Water, geography, and Aksumite civilization: The Southern Red Sea Archaeological Histories (SRSAH) project survey (2009–2016)

Michael Harrower, Smiti Nathan, Joseph Mazzariello, Kifle Zerue, Ioana Dumitru, Yemane Meresa, Jacob Bongers, Gidey Gebreegziabher, Benjamin Zaitchik, Martha Anderson

Research output: Contribution to journalArticlepeer-review

17 Citations (Scopus)


For at least four decades, archaeologists have identified irrigation as playing a potentially major role in the rise of Aksumite civilization. Based on a systematic survey covering the area between Aksum and Yeha (Ethiopia), Joseph Michels proposed that large-scale irrigation systems introduced from Southwest Arabia contributed to the rise of Yeha as a major center of Pre-Aksumite civilization. To evaluate spatial patterning of archaeological sites with respect to water availability, this paper reports on results from archaeological survey of a 100 km2 region surrounding Yeha conducted by the Southern Red Sea Archaeological Histories (SRSAH) Project from 2009 to 2016. The SRSAH Project recorded 84 sites dating from the Pre-Aksumite to the Post-Aksumite periods (c.800 BCE to 900 CE). No ancient irrigation systems were identified and results do not show a correlation between archaeological sites and water resources. This suggests that irrigation was less important than Michels contended and that rainfed agriculture, terraces, and small-scale irrigation comparable with practices evident in the region today were sufficient to sustain ancient populations.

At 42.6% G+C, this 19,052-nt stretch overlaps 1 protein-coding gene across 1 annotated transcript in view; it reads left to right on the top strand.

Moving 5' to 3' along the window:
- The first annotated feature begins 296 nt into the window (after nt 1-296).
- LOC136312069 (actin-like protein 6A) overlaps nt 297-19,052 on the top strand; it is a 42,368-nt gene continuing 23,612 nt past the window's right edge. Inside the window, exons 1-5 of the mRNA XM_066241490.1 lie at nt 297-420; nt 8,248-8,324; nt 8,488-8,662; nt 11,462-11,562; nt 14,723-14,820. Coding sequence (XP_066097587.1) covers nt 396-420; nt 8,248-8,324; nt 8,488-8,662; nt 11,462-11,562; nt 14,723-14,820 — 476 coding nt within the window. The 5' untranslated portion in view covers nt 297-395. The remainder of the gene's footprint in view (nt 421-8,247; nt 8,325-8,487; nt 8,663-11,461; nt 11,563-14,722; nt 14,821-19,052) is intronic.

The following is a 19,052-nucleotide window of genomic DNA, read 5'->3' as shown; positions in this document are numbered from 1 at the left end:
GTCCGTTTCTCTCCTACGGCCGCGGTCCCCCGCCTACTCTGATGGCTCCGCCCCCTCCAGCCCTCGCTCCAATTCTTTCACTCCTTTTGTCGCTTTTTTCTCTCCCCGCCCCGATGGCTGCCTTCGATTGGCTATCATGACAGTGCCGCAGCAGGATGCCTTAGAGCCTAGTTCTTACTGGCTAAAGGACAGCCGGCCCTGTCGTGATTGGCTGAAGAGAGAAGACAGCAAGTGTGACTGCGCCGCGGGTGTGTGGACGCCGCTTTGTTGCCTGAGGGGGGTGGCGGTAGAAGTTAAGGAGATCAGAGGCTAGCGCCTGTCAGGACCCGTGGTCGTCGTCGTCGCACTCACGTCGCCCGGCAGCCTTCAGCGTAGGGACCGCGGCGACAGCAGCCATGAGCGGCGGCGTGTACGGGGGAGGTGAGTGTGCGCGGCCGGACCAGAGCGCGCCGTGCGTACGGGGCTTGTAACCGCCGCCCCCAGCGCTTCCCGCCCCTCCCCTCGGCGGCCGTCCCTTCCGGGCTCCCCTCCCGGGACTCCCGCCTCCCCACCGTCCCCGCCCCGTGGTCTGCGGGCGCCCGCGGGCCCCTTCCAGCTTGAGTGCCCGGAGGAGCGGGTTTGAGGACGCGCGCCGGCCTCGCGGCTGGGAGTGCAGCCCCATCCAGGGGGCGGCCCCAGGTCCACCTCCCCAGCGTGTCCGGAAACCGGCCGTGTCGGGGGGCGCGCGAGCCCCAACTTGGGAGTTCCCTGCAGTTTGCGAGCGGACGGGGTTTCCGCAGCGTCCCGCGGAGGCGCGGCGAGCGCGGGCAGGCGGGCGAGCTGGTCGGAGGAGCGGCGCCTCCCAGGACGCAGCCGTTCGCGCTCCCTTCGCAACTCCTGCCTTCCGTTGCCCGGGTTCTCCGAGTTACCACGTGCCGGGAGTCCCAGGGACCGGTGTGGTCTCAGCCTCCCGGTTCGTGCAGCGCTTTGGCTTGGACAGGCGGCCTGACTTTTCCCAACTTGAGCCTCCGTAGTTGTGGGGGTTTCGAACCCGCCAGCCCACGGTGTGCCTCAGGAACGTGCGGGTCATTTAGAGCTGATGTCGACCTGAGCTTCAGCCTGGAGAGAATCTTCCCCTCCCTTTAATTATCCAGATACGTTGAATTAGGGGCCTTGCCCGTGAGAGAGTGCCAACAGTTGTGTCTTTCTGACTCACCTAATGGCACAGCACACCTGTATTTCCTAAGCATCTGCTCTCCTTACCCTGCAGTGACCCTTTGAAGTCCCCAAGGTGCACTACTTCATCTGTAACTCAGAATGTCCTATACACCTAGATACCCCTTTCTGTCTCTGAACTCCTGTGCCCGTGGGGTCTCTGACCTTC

Original languageEnglish
Pages (from-to)51-67
Number of pages17
JournalAfrican Archaeological Review
Issue number1
Early online date15 Feb 2020
Publication statusPublished - Mar 2020


  • Aksum
  • Eritrea
  • Ethiopia
  • Irrigation
  • Spatial archaeology
  • Water management

Cite this